Photo Credit: Andy Reago and Chrissy McClarren
The Endangered Species Act – our nation’s most powerful environmental law protecting wildlife
Endangered Species Act Defense
The Endangered Species Act is our nation’s most powerful environmental law protecting wildlife. Today, the most important challenge in protecting endangered species is opposing attempts to weaken or outright overrule the law itself. Also essential is holding the federal government accountable when it underfunds, under-enforces and fails to meet its obligations under the Act.
We are working to safeguard the essential safety net of the Endangered Species Act by actively opposing attempts to undermine the law. We also work to uncover political manipulations and junk science, organize grassroots advocacy, pressure the U.S. Fish & Wildlife Service to fully implement the law, and demand that Congress fully fund the Act.
We strategically file lawsuits under the Act to compel needed decisions and protections for species on the brink of extinction. We litigate because it is our responsibility as citizens to do so. When the law was passed, Congress in its wisdom understood the government might not always adequately enforce the law and included a citizen suit provision giving us the right to step into the government’s shoes and ensure compliance with this key law. Otherwise, corporate and government greed can corrupt science and send species into oblivion.
You Can Protect Endangered Species
If you value native wildlife and want to see all imperiled species protected, get the latest updates, action alerts, articles and event invites from WildEarth Guardians.
More than 85 percent of Americans support a strong Endangered Species Act. Supporters come from all backgrounds, cultures, locations, political parties, and perspectives. These diverse voices all agree that our precious natural heritage should be left intact for future generations of wildlife and people.
The Endangered Species Act is wildly successful. Scientists estimate that as of 2006, but for the Act, at least 220 species would have gone extinct. Many of our county’s most iconic species, including the bald eagle, would likely have gone the way of the dodo without the law’s essential protections.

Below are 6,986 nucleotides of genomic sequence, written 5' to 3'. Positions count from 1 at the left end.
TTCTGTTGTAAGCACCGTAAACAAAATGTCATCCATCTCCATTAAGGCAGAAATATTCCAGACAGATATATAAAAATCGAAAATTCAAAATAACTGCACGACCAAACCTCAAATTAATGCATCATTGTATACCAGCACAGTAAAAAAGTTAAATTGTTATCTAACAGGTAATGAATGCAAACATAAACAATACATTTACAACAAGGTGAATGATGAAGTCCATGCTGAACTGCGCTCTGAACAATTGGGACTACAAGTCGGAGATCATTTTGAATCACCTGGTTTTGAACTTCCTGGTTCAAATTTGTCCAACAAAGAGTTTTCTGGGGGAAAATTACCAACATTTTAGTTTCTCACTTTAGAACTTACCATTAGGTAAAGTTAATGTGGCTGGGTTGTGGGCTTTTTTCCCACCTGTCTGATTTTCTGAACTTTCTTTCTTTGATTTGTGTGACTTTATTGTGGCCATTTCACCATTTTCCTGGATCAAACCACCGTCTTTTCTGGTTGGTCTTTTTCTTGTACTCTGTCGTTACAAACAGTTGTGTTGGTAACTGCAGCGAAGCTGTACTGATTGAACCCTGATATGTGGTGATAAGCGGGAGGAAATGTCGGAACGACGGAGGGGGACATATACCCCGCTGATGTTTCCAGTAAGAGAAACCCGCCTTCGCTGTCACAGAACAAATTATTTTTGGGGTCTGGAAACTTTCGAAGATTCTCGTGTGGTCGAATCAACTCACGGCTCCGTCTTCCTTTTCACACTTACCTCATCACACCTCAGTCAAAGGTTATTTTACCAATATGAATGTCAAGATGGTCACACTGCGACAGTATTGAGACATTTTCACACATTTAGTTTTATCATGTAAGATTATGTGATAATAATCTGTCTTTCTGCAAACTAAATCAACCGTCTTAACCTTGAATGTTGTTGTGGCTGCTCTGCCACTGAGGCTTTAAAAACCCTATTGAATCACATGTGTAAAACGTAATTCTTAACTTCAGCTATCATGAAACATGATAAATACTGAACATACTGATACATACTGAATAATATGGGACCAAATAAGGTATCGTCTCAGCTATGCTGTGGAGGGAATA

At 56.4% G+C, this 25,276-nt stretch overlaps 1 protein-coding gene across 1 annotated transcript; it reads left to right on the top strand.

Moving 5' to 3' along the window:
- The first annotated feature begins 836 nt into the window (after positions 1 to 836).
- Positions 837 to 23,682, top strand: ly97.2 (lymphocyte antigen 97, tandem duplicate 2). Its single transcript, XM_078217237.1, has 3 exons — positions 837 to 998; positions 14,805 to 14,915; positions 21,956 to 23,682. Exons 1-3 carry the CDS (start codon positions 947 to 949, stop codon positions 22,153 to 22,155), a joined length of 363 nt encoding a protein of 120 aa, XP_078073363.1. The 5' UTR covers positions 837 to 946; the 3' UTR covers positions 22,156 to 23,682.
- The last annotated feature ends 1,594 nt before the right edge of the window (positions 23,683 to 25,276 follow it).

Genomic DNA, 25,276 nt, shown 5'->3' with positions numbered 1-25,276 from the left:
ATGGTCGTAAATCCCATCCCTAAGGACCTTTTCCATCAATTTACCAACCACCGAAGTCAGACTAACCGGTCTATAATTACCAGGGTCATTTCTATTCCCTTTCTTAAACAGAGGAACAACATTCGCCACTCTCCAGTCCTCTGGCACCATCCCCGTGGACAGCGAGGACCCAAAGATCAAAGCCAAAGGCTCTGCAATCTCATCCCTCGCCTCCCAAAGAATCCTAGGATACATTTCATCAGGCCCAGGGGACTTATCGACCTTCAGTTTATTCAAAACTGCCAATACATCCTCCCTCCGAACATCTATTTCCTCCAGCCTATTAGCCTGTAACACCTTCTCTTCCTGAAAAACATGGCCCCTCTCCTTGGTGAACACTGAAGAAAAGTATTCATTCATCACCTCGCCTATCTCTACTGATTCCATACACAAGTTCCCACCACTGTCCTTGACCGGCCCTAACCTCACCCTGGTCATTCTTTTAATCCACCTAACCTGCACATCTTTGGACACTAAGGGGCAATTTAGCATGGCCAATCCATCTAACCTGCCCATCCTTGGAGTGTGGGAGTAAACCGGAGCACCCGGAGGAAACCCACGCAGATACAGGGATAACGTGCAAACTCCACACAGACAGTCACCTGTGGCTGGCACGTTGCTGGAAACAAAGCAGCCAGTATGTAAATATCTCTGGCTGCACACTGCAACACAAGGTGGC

Let’s work together to prevent the extinction of even a single species of native wildlife on our watch. Defend our nation’s most powerful environmental law by joining millions of other citizens in being an Endangered Species Act Guardian.
Science Under Siege
Sound science, not sounds-good science, should always guide decisions about Endangered Species Act listings, yet political whims and junk science or an outright hostility to science too often undermine the Act’s effectiveness. In an effort to enhance corporate profits and marginalize the public interest, the federal government has ignored good science and relied on questionable “science” to work to weaken regulations and laws protecting imperiled wildlife.
The tactics used to under-implement the Endangered Species Act include censoring independent scientific research, underfunding key programs like the listing program itself and recovery plan development, manipulating or ignoring data, silencing government biologists, interfering in the peer review process, attacking watchdog groups that counter political meddling, and stacking the deck with industry-friendly “biologists” whose scientific integrity extends no further than their paychecks.
Defend the Endangered Species Act
The Endangered Species Act is our country’s most essential environmental law protecting plants and animals, yet some members of Congress want to weaken the law. Tell Congress you value native wildlife and want to see all imperiled species protected.
Recent Stories From Wildlife
Bold investments in the restoration of public lands, waters, and fish and wildlife habitat will create jobs and stimulate the economy
While our attention rightfully has been focused on the January 6 insurrection at the U.S. Capitol, the Trump administration has quietly been attacking our country on another front. On January 13, the U.S. Fish and Wildlife Service agreed to assist the National Rifle Association to recruit and train hunters to shoot wildlife.Read more >
Red Cliffs Desert Reserve acquires a new patch of desert tortoise habitat while the Northern Corridor Highway moves forward
The Utah Division of Wildlife Resources announced this week its acquisition of just under 53 acres of land within the Red Cliffs Desert Reserve that had been privately owned but will now be managed by the state for the benefit of the Mojave desert tortoise, a federally threatened species that thrives in this type of habitat.Read more >